Things That Go Wrong At Events And How to Stop It

Remember that time your event went off without a hitch? Yeah, neither do I. Let’s face facts. Event problems happen no matter what because that’s the way life works. When problems occur there are two ways to handle them. The first way is to completely crumble under the pressure and the fact that things aren’t going as planned, turning this one problem into a colossal disaster that ruins everything or you can realize the problem and takes the appropriate steps in fixing it or making sure it doesn’t happen again. Don’t know how to fix the problem? Well, thankfully we’re here to help. Here are the 5 most common problems that happen at events and how to fix them.

Unexpected Inclement Weather

If you’re planning to have you event outdoors then it is absolutely crucial that you have an inclement weather backup plan. The main thing you should do is have a backup, indoor facility in which to house the event. If that doesn’t fall within your budget then the very least you should do have proper waterproof coverings, especially if you are having a technical event with lots of equipment. Weatherproof furniture or things you can easily wipe down are also good ideas. You should avoid cushions that soak up water and anything that could blow away with a decent gust of wind. It could also be a good idea to have things like raincoats, ponchos or umbrellas on hand for attendees or even fans, sunscreen and bottles of water in case you get a sudden heat wave.

Participant Dropouts

Have you ever had an event where your keynote speaker, headliner or special guest has failed to show up? It could be that their mode of transportation is delayed or that they will have just totally bailed on you last minute (I’ve seen it happen). Regardless of their excuse, you now have a room full of people waiting to see them and nothing to show them. So what do you do? Well, you need to get as much notice as possible from your participant that they aren’t going to be able to make it to the event, but you also need to have a backup speaker in mind. Put a clause in the contract that states you need a 24-hour notice in advance if the participant has any doubts that they will be able to fulfill their agreement. Your backup speaker should be primed and ready and should be someone who has flexible availability and can get to your event quickly and easily.

Unnecessarily Long Lines

You know what really shows your attendees that you are unorganized and ill-prepared? Having really long lines. Whether they are at access points, the bathrooms, or the catering tables, you need to work on your planning  and ensure that the facility you are using is sufficient for the number of people you have attending. Use a solid, online event registration system to get a good estimate of the number of people coming to your event. Knowing how many people are coming and generating revenue through advanced ticket sales will allow you to scale up the necessary operations and make sure you have enough on-site staff to handle the number of people.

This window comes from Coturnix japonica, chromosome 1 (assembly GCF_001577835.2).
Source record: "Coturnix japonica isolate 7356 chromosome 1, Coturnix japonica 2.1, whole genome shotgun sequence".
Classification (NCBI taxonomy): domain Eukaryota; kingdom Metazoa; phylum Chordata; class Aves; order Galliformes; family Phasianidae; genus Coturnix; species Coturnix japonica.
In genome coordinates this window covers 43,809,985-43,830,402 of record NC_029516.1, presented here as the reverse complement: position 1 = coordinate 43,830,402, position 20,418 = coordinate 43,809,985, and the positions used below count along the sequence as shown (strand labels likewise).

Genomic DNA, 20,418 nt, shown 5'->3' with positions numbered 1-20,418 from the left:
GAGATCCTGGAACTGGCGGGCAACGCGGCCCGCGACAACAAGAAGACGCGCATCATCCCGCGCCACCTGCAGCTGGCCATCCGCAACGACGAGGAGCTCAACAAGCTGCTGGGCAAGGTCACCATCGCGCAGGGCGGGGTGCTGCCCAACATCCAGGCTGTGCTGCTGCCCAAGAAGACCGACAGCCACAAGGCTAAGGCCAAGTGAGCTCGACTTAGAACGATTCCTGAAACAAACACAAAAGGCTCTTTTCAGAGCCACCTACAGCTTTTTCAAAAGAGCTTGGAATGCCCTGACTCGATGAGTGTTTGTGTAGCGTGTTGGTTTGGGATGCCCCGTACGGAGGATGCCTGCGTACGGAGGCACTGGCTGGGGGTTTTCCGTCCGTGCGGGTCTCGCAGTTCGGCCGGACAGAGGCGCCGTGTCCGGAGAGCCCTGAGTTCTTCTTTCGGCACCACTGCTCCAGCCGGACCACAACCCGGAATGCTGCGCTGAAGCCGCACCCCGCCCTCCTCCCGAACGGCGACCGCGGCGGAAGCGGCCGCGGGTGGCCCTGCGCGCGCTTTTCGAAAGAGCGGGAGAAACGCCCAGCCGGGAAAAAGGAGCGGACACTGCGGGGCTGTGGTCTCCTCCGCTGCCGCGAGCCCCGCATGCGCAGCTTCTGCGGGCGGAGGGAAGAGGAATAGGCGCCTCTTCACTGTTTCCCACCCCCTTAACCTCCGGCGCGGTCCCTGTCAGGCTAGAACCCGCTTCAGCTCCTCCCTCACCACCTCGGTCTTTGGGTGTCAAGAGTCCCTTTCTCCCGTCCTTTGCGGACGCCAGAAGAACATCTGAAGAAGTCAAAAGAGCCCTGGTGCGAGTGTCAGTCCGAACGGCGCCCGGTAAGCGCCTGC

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Faulty Technology

Technology is supposed to make everything we do a lot easier though we all know Murphy’s Law and technology is no exception. In order to minimize your technology failures you should have a professional AV partner working with you at the venue. You also need to rehearse the event ahead of time. Make sure you have enough time for a run-through with your speakers or other entertainment and figure out if they expect to leave the stage and walk around or stay in one spot. Don’t stream anything from the internet. Get hard files from all speakers and give advanced notice of everything that is compatible. Test all of your laptops, projectors, AV systems and any other technologies you are using.

Your Audience Doesn’t Show

The only thing worse than the speaker not showing up is your audience doesn’t show up! The thought of having a room that holds thousands of people only having a couple hundred in it is really depressing. People not showing up are typical problems for free events as there is no motivation (or loss of money) for showing up or not. That is why it is a good idea to charge for tickets. Even a small amount for a ticket could give attendees that little incentive they need to actually show up. You should probably assume that there will be about 20% of your audience that doesn’t show up so you should either oversell tickets or create a standby list depending on your event and the venue. Also, don’t be afraid to send out a little reminder to everyone who bought a ticket so they don’t let the event slip their mind.

What Have We Learned?

These types of problems are common in the event industry, but they don’t have to be. Having an awareness of things that can go wrong gives you the opportunity to take measures to make sure these things don’t happen or, at the very least, make sure they don’t impact your event too negatively. Keep these things in mind and your event should go off swimmingly!

 


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